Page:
I've been doing a bunch with the managed distribution of apps but this is an animal that needs more time.  I am considering releasing an admittedly incomplete 1.0 of the book, omitting the chapter on VPP and managed applications.  But as with the first book, a future update will include the chapter and more.

So as I see if now, my tentative schedule is to release the 1.2 version to Apple for review in about 10 days or so (as I anticipate the release of 10.9.2 toward the end of the month... hopefully coinciding with new hardware...)  Then, my the second week of March, book 2 will be submitted to Apple for review.  This is my self-imposed deadline and I've informed the troops (wife and daughter and coworkers) that I will be focussed on this task. 

Hand in there.  It is coming.




Farf

  • Newbie
  • *
  • Posts: 7
    • View Profile
Re: Projected Publishing Date
« Reply #5 on: February 08, 2014, 07:40:30 PM »
Thanks again.

The issue of permissions is what got me into trouble the first time when I initialised an external drive using a different computer.  In fact that's where I found you as I grew to understand and repair my situation.

The area I am looking forward to reading about is user accounts.  Specifically migrating existing local client users to users on the server without disturbing the user's current experience.  Also, the question of providing just services or creating local network users with user files residing on the server.  I have read someone who counsels strongly against local network accounts and just provides services. I look forward to your thoughts on this topic.

Anyway, this is just by way of encouragement since I don't expect you to respond directly.  I'll just have to wait like everyone else.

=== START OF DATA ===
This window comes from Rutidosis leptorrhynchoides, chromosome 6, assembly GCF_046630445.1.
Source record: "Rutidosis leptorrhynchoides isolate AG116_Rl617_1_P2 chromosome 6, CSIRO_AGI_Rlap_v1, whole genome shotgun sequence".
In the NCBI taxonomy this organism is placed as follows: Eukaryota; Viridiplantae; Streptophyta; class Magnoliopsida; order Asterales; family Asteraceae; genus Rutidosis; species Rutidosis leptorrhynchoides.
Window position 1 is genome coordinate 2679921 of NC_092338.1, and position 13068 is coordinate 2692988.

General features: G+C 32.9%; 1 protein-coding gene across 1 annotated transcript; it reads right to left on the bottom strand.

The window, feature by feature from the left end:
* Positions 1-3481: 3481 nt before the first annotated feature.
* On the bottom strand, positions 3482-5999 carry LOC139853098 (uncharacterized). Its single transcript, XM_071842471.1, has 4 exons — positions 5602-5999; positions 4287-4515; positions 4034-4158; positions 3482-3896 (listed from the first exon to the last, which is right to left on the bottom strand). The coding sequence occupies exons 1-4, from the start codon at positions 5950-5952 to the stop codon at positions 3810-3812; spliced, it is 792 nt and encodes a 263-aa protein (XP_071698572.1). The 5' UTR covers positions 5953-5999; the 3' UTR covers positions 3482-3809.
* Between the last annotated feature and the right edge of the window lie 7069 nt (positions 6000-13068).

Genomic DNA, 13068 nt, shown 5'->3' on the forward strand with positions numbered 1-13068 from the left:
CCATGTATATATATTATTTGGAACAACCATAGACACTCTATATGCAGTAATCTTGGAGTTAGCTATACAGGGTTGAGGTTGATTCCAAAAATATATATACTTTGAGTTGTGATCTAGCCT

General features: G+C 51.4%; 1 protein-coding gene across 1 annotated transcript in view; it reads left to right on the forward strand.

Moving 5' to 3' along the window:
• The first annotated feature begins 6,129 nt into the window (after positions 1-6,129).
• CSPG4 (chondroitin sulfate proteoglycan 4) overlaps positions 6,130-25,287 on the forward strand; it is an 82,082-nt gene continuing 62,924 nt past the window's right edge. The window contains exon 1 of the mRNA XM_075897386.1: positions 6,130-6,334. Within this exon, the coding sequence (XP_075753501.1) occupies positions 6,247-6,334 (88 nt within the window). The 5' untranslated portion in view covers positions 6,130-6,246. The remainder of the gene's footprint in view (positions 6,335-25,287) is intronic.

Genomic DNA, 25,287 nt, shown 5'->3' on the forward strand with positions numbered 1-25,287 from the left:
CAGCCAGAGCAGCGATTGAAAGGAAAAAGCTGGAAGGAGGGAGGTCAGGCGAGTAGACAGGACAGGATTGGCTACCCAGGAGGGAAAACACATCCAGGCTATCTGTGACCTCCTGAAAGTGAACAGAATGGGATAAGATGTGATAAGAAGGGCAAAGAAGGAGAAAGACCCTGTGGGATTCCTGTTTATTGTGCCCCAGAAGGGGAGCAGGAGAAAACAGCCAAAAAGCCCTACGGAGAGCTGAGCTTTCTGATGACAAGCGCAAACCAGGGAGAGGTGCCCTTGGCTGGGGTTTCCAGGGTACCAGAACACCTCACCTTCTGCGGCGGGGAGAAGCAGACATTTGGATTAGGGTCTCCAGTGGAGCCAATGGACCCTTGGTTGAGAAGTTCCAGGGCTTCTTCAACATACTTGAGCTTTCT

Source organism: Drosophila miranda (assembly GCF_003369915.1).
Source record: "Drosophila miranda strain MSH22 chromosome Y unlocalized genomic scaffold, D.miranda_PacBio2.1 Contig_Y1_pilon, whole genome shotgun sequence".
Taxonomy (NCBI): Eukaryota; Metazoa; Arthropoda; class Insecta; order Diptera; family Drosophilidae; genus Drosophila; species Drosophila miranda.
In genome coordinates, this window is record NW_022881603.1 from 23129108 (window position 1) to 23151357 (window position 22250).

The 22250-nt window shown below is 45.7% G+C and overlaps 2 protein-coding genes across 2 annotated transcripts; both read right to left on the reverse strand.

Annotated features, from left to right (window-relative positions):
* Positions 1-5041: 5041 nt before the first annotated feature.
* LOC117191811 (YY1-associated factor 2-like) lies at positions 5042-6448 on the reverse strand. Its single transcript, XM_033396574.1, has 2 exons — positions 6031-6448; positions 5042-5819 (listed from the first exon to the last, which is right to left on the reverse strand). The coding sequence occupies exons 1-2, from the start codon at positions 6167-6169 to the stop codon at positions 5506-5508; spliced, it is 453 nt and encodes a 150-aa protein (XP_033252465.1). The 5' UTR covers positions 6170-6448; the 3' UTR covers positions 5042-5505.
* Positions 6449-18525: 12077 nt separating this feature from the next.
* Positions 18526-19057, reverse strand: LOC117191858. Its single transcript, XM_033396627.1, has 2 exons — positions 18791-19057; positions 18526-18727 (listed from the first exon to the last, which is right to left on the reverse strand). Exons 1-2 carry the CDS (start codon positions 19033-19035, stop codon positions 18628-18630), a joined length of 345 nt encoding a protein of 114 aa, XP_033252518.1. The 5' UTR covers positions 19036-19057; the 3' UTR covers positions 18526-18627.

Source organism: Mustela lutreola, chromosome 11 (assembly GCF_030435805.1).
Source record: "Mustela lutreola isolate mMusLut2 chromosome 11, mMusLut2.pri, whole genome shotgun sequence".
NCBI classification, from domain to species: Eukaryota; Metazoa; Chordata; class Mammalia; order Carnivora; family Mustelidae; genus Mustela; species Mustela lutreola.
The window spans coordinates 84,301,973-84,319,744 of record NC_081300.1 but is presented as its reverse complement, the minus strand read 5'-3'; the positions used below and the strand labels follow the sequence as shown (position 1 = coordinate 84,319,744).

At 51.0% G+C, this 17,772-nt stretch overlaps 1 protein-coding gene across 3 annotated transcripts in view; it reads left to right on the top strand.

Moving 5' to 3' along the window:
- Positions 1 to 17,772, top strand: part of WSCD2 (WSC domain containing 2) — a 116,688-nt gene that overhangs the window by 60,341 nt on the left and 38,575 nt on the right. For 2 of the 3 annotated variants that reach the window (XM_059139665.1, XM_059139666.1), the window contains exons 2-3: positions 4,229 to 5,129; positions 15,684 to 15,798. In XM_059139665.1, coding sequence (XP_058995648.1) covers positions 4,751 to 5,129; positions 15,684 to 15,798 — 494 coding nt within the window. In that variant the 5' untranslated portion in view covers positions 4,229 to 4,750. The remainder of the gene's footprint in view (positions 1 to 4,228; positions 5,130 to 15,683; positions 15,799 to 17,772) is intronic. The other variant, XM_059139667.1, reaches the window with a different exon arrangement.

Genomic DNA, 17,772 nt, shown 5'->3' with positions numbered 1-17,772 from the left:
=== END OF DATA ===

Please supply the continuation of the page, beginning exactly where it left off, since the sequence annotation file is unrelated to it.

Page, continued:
Reid Bundonis

  • Administrator
  • Full Member
  • *****
  • Posts: 107
    • View Profile
Re: Projected Publishing Date
« Reply #6 on: February 09, 2014, 10:27:46 AM »
I can easily give you a preview.

The question about migrating users is something that I deal with a lot.  This is often when walking in to an environment with existing local accounts that need to be migrated to AD accounts.  Now, this is the easiest when there is an existing local admin account.  In those cases, I am able to simple "delete" the account attributes for the local user account, leaving the user's data in place.  Then it comes down to a permission and possibly a name change.  Take this simple example.

John Smith has a Mac and created a local account.  The short name is jsmith, the home folder is /Users/jsmith, and the UID is 502.
On the server (AD or OD), you create an account for John Smith.  The short name is jsmith, the home folder is /Users/jsmith, and the UID or GUID is something other than 502.
So, the easiest way to handle this is with a little UNIX magic and about 4 minutes of time.  Log into the Mac as the local admin, and "delete" the local user account, opting to "no touch the user's data."  This still renames the home folder, but that is really not a big deal.
Once the 502 account info is deleted, now you can bind the machine to the domain.  Once bound, it is aware of a user jsmith on the network node.  So...
sudo mv /Users/jsmith\ (deleted\ user) /Users/jsmith
sudo chown -R jsmith /Users/jsmith

Basically that is it.  Now log in as the user using domain credentials.  The user will be dropped into his old home folder and everything will be exactly as it was before.  The only gotcha is the Keychain will likely need to be unlocked as the user's local password and domain password are likely different.

As for user accounts.  There are the two options: Local Only, and None Services Only.  I will tend to create all as None Services Only simply because it makes me crazy that the Local Only will generate a home folder in the /Users directory on the Server.  I see no need for this.  The only time I need a user to have a home folder on the server is if I am supporting network homes.  But if that is the case, I would already have defined a network home folder share and would have set it for the user.